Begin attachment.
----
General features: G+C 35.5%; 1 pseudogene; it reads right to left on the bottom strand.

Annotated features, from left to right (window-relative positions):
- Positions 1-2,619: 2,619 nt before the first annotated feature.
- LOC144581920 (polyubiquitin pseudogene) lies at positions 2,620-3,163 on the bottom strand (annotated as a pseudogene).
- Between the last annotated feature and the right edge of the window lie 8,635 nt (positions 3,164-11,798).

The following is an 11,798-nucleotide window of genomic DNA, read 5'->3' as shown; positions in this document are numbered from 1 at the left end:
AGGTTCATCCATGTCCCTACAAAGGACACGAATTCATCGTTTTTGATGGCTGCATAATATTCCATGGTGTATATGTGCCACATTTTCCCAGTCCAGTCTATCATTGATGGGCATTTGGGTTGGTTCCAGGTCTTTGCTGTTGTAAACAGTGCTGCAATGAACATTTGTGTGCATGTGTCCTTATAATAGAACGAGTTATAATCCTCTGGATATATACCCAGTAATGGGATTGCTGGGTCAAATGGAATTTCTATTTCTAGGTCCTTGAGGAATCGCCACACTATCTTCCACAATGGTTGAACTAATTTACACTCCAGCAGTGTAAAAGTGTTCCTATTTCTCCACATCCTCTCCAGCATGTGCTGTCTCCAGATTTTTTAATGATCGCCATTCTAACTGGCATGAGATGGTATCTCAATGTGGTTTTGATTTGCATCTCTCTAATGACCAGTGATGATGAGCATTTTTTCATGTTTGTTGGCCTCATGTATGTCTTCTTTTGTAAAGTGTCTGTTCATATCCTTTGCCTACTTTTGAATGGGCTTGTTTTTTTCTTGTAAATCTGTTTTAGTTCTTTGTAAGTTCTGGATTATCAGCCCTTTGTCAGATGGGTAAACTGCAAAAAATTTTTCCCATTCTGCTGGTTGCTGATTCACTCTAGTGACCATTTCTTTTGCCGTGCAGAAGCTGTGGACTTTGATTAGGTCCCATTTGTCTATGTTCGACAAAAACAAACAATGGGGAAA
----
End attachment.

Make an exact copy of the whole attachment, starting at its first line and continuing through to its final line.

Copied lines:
General features: G+C 35.5%; 1 pseudogene; it reads right to left on the bottom strand.

Annotated features, from left to right (window-relative positions):
- Positions 1-2,619: 2,619 nt before the first annotated feature.
- LOC144581920 (polyubiquitin pseudogene) lies at positions 2,620-3,163 on the bottom strand (annotated as a pseudogene).
- Between the last annotated feature and the right edge of the window lie 8,635 nt (positions 3,164-11,798).

The following is an 11,798-nucleotide window of genomic DNA, read 5'->3' as shown; positions in this document are numbered from 1 at the left end:
AGGTTCATCCATGTCCCTACAAAGGACACGAATTCATCGTTTTTGATGGCTGCATAATATTCCATGGTGTATATGTGCCACATTTTCCCAGTCCAGTCTATCATTGATGGGCATTTGGGTTGGTTCCAGGTCTTTGCTGTTGTAAACAGTGCTGCAATGAACATTTGTGTGCATGTGTCCTTATAATAGAACGAGTTATAATCCTCTGGATATATACCCAGTAATGGGATTGCTGGGTCAAATGGAATTTCTATTTCTAGGTCCTTGAGGAATCGCCACACTATCTTCCACAATGGTTGAACTAATTTACACTCCAGCAGTGTAAAAGTGTTCCTATTTCTCCACATCCTCTCCAGCATGTGCTGTCTCCAGATTTTTTAATGATCGCCATTCTAACTGGCATGAGATGGTATCTCAATGTGGTTTTGATTTGCATCTCTCTAATGACCAGTGATGATGAGCATTTTTTCATGTTTGTTGGCCTCATGTATGTCTTCTTTTGTAAAGTGTCTGTTCATATCCTTTGCCTACTTTTGAATGGGCTTGTTTTTTTCTTGTAAATCTGTTTTAGTTCTTTGTAAGTTCTGGATTATCAGCCCTTTGTCAGATGGGTAAACTGCAAAAAATTTTTCCCATTCTGCTGGTTGCTGATTCACTCTAGTGACCATTTCTTTTGCCGTGCAGAAGCTGTGGACTTTGATTAGGTCCCATTTGTCTATGTTCGACAAAAACAAACAATGGGGAAA